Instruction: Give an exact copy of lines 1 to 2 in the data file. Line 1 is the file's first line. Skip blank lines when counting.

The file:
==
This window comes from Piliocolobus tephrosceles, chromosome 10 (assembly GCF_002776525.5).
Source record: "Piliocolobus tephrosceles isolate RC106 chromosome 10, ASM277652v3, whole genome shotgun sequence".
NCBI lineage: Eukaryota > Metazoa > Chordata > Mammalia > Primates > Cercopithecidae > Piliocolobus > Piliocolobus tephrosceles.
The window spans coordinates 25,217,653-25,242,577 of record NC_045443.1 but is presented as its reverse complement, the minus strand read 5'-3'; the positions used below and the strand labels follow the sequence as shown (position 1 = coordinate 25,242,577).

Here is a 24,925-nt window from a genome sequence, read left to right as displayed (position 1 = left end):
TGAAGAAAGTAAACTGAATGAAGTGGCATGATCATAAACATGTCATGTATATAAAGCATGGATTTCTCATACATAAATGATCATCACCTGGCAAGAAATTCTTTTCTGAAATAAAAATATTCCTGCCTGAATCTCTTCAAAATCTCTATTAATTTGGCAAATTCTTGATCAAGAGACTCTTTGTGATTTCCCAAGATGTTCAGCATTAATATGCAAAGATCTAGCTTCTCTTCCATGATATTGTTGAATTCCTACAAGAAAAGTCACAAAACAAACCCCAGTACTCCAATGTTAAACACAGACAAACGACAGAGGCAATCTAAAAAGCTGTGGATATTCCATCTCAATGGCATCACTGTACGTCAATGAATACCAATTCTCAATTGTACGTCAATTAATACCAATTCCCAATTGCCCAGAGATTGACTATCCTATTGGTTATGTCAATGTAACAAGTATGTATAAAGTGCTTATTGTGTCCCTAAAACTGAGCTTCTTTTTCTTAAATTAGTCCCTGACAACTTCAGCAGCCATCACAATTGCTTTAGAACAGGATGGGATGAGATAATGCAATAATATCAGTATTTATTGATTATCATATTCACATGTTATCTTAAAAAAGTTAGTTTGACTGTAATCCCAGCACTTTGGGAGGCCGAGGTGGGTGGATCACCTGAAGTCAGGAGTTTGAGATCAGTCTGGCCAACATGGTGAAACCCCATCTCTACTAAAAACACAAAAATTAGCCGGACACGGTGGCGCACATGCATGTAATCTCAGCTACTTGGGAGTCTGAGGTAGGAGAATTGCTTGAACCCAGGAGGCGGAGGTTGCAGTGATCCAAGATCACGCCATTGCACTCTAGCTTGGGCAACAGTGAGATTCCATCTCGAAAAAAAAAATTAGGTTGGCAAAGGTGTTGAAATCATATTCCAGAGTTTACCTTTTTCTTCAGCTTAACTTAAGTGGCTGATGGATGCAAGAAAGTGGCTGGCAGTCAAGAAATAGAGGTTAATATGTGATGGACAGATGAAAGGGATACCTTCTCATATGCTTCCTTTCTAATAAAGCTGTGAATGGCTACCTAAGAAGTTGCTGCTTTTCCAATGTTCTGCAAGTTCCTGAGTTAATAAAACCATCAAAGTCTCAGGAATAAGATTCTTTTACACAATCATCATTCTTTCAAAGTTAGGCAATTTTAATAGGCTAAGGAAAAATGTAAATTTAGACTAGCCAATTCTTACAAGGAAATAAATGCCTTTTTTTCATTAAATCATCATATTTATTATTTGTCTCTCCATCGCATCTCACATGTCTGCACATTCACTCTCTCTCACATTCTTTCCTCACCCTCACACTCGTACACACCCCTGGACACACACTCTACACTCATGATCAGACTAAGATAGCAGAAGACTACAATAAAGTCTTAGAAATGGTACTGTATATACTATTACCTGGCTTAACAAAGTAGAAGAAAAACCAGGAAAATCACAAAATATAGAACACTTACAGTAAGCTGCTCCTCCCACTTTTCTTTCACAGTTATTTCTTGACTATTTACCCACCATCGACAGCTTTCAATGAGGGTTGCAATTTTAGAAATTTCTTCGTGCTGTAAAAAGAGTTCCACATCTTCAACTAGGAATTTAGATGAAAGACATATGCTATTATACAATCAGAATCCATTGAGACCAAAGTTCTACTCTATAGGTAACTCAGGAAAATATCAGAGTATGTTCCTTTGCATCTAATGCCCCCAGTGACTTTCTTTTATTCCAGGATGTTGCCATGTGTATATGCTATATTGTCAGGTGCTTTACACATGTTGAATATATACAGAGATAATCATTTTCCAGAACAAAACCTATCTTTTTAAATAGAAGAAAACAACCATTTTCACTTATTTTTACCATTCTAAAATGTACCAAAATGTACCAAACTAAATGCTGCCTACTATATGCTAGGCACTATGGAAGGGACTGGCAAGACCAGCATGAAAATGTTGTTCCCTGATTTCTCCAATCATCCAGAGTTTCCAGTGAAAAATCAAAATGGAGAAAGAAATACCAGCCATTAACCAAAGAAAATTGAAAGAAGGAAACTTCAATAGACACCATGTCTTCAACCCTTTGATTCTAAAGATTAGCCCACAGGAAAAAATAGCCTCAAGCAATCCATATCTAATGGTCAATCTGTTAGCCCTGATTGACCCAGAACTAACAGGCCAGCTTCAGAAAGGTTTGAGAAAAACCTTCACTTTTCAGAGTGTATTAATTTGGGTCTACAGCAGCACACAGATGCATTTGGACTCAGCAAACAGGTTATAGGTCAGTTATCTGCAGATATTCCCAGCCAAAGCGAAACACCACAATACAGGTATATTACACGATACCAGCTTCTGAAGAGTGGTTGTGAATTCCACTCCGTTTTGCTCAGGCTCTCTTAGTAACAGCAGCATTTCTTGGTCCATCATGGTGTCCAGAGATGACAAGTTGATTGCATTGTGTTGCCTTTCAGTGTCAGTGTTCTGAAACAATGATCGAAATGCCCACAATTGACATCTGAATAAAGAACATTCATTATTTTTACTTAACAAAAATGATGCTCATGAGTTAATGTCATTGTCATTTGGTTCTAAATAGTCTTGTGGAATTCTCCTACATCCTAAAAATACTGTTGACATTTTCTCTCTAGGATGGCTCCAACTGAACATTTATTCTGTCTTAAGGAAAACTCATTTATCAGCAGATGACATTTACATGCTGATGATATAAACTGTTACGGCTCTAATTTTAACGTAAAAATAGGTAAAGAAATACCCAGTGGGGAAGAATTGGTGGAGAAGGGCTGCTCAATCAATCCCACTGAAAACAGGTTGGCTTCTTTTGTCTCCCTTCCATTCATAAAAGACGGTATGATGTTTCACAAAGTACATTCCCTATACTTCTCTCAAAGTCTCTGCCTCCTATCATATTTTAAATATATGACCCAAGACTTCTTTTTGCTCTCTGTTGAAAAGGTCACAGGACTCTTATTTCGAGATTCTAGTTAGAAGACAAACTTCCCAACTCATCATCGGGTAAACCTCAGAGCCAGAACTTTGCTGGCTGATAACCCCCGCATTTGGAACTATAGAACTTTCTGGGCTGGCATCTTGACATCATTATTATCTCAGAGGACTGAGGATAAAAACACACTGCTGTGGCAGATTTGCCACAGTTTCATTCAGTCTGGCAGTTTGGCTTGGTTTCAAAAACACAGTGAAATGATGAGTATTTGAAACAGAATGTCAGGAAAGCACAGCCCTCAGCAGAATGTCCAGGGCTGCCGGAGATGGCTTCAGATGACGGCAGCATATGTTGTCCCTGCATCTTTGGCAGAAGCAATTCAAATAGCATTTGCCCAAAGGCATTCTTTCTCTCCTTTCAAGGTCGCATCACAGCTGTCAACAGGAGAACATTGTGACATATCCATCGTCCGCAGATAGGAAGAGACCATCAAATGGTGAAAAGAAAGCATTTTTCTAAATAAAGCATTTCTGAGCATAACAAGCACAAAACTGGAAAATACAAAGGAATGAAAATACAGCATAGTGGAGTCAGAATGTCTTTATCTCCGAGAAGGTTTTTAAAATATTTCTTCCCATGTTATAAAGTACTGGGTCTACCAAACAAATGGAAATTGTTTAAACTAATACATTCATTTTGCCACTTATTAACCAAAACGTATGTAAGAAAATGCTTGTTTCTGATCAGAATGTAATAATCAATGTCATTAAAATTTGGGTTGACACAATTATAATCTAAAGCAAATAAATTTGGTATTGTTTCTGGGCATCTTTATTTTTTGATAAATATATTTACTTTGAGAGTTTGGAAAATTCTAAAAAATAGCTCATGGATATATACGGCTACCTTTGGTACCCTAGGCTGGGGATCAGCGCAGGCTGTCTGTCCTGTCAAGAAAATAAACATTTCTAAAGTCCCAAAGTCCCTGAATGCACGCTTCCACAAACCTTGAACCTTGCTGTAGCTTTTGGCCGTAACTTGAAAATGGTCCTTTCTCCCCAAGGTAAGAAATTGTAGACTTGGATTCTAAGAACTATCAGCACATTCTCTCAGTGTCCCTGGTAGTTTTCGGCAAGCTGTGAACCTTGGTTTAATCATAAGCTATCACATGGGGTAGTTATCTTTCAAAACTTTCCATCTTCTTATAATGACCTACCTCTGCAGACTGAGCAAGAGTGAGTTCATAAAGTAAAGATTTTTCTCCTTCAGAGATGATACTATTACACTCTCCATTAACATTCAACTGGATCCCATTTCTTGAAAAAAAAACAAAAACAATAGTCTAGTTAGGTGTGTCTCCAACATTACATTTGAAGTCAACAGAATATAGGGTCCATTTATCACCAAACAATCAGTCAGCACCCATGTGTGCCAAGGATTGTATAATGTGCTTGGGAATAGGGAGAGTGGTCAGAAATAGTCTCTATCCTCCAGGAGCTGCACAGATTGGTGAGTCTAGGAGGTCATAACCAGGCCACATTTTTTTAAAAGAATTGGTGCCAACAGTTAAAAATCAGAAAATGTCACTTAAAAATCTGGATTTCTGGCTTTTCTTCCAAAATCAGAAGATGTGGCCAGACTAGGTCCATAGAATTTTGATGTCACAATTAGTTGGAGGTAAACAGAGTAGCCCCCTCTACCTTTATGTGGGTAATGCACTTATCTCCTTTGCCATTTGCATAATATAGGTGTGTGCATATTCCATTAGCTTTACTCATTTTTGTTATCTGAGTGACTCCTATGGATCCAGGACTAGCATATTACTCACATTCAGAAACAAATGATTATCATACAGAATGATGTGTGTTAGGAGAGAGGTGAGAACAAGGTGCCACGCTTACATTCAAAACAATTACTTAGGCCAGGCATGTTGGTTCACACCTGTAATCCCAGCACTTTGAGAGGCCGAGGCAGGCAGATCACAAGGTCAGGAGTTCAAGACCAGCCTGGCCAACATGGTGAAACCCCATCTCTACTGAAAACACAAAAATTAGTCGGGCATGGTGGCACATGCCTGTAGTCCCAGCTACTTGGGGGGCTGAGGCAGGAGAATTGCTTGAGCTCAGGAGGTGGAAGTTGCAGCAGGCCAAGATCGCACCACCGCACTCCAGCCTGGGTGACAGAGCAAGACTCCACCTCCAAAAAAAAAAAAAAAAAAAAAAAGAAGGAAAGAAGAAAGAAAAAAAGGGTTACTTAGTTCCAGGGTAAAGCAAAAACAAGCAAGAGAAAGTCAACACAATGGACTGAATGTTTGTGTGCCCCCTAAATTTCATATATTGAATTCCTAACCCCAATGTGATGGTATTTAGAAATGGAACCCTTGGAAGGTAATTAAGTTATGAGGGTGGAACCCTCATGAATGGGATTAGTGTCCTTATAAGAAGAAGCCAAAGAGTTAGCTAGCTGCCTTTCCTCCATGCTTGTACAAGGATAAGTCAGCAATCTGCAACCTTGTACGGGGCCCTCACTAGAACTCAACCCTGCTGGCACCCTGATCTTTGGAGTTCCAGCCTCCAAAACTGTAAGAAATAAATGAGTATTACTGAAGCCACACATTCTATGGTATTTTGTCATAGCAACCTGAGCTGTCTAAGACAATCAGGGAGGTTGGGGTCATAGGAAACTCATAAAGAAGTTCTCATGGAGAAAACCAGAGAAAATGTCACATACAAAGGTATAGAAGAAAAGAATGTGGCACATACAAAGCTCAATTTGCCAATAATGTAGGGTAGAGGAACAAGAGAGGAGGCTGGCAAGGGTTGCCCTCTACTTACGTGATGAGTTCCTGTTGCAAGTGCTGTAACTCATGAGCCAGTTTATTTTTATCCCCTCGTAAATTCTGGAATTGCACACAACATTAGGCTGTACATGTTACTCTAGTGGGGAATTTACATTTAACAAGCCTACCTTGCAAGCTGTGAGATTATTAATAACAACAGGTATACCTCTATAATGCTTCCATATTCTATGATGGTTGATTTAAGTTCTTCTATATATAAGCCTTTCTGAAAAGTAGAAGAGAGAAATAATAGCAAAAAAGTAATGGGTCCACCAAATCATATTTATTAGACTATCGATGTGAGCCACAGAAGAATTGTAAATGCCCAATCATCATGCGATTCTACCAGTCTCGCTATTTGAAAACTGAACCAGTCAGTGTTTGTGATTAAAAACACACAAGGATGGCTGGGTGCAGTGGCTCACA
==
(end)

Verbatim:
This window comes from Piliocolobus tephrosceles, chromosome 10 (assembly GCF_002776525.5).
Source record: "Piliocolobus tephrosceles isolate RC106 chromosome 10, ASM277652v3, whole genome shotgun sequence".